As you likely know, some health insurance plans require a referral before seeing a specialist. Some Medicare Advantage plans require referrals to see certain doctors. This means that you will need to pay a copay to both your primary care physician and the specialist. This is more typical in HMO plans. However, with Medigap, there is no referral process. Referrals are not required for Medigap to pay for your out-of-pocket expenses. When you visit a physician, your Medigap policy will cover the items laid out in your coverage details whether or not you had a referral.
— Out-of-Pocket Limits
For Medicare beneficiaries, you likely already know that there is no out-of-pocket maximum during the calendar year. This means that you could end up with a hefty medical bill if you have a serious health condition. Suppose you spend a few weeks in the hospital. Your Medicare Part A might cover a lot of those expenses, but your cost-sharing coinsurance amount could be several thousand dollars. With Medicare Advantage, the annual maximum is capped at $7,550 per year. This means that your plan will cover 100% of your expenses once you have paid that amount during the year. If you use providers outside your plan’s network, the maximum is a little higher.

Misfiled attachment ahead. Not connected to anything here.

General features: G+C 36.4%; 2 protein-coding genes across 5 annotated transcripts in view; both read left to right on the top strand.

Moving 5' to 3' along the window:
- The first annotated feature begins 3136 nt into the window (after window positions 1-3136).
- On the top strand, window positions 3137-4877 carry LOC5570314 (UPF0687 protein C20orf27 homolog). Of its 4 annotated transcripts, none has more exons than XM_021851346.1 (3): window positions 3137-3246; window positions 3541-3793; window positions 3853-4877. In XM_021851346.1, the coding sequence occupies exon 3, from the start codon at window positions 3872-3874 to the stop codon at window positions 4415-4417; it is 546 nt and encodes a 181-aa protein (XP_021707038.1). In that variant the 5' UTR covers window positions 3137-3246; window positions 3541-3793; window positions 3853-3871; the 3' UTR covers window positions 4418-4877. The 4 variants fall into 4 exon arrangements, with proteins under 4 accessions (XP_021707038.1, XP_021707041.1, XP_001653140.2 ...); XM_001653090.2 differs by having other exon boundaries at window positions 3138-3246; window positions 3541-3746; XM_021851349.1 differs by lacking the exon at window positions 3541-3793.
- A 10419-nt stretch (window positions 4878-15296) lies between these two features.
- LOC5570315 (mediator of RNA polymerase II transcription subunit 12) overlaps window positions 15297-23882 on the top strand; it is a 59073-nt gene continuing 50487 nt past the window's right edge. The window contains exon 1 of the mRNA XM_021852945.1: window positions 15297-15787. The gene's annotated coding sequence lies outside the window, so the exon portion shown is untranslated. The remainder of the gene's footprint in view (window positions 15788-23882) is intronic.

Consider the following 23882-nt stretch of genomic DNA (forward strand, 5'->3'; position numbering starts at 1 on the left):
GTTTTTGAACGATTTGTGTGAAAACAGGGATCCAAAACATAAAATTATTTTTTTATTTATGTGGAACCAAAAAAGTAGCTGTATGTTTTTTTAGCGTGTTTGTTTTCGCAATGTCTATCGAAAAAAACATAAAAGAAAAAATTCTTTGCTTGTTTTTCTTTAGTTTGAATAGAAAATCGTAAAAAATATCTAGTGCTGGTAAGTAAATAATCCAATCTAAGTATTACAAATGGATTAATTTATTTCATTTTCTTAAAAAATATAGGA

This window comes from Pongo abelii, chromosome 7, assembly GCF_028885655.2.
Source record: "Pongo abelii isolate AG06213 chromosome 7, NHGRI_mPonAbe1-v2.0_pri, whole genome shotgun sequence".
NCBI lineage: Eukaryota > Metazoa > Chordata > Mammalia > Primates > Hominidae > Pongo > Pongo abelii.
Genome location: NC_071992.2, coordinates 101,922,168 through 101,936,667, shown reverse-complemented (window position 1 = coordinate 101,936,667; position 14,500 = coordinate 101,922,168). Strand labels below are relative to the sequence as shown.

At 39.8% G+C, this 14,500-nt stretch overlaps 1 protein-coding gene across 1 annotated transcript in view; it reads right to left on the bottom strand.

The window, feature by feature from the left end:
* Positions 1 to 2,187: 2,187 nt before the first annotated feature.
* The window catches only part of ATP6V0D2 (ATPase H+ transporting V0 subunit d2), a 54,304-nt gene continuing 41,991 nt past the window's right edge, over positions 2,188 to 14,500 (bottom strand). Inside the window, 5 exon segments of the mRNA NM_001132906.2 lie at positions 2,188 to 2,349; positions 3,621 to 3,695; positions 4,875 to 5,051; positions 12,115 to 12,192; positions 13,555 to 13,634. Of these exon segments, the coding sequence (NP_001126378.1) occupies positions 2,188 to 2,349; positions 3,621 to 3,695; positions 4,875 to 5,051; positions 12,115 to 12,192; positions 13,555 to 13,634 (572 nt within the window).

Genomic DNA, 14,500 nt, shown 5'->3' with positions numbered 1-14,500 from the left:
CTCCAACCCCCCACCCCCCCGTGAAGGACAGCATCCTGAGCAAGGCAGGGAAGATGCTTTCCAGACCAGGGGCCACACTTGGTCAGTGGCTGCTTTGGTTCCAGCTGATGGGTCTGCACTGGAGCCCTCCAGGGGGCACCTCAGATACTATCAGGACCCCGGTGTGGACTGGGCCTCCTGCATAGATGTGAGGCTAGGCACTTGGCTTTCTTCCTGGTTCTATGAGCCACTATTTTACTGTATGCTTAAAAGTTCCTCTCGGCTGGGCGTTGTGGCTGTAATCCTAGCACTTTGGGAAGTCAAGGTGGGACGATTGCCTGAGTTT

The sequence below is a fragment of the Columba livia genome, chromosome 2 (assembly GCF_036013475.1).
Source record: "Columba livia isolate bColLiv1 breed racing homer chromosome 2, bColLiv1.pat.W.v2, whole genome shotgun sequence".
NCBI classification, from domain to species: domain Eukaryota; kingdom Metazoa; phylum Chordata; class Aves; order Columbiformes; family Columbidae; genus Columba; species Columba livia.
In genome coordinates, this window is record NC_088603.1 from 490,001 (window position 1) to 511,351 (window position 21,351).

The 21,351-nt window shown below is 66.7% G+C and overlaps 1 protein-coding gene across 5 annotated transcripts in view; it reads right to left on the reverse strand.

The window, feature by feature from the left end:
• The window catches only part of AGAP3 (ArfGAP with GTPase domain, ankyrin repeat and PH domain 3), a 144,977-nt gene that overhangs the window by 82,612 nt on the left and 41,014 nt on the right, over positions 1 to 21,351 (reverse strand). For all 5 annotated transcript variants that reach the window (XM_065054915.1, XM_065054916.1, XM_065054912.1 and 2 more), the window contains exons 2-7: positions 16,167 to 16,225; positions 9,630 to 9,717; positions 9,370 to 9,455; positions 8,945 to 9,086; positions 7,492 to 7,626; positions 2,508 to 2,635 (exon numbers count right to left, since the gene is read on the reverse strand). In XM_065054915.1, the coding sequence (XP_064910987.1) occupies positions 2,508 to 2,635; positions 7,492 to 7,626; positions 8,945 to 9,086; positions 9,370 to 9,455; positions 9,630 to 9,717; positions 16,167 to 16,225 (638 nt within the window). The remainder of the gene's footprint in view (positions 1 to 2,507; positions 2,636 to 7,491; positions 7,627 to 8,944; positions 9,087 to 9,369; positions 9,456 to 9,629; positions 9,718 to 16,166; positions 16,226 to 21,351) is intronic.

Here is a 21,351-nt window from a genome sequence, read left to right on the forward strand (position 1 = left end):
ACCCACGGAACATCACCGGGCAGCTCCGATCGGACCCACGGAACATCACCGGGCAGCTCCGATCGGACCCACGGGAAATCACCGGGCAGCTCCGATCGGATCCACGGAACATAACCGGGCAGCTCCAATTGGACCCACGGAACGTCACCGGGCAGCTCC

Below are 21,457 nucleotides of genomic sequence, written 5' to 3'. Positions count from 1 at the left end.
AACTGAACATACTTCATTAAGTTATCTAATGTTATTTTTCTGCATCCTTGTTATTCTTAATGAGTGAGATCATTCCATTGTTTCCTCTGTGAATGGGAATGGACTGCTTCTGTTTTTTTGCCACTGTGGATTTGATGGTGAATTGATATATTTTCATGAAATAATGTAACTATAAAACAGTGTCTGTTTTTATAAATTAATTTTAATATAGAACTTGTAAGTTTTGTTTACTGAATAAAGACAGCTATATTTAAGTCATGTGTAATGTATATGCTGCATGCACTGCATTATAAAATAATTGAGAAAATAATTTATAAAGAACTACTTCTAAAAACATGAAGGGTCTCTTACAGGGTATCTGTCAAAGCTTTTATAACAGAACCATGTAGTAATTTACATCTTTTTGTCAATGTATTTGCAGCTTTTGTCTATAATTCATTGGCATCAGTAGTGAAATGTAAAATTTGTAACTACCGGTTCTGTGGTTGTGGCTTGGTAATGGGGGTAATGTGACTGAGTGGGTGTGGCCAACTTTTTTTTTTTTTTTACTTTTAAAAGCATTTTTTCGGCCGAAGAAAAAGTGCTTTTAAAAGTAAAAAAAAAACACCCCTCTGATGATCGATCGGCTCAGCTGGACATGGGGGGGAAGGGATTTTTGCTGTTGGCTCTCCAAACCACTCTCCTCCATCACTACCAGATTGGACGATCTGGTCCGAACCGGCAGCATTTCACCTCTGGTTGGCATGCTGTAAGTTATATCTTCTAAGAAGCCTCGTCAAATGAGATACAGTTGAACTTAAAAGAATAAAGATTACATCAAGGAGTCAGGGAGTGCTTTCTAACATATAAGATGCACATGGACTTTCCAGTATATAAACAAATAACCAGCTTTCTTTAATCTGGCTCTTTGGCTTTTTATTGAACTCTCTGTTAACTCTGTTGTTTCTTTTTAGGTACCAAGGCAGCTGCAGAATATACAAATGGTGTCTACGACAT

Medigap, on the other hand, attempts to ease the burden on the fact that Original Medicare has no out-of-pocket limit. Since Medigap helps cover your out-of-pocket costs, these plans can really help lower your overall health care costs. These plans have no limit to the amount that you might be required to pay out of your pocket, but most plans help to reduce the amount that you will need to pay when you receive Medicare-covered services.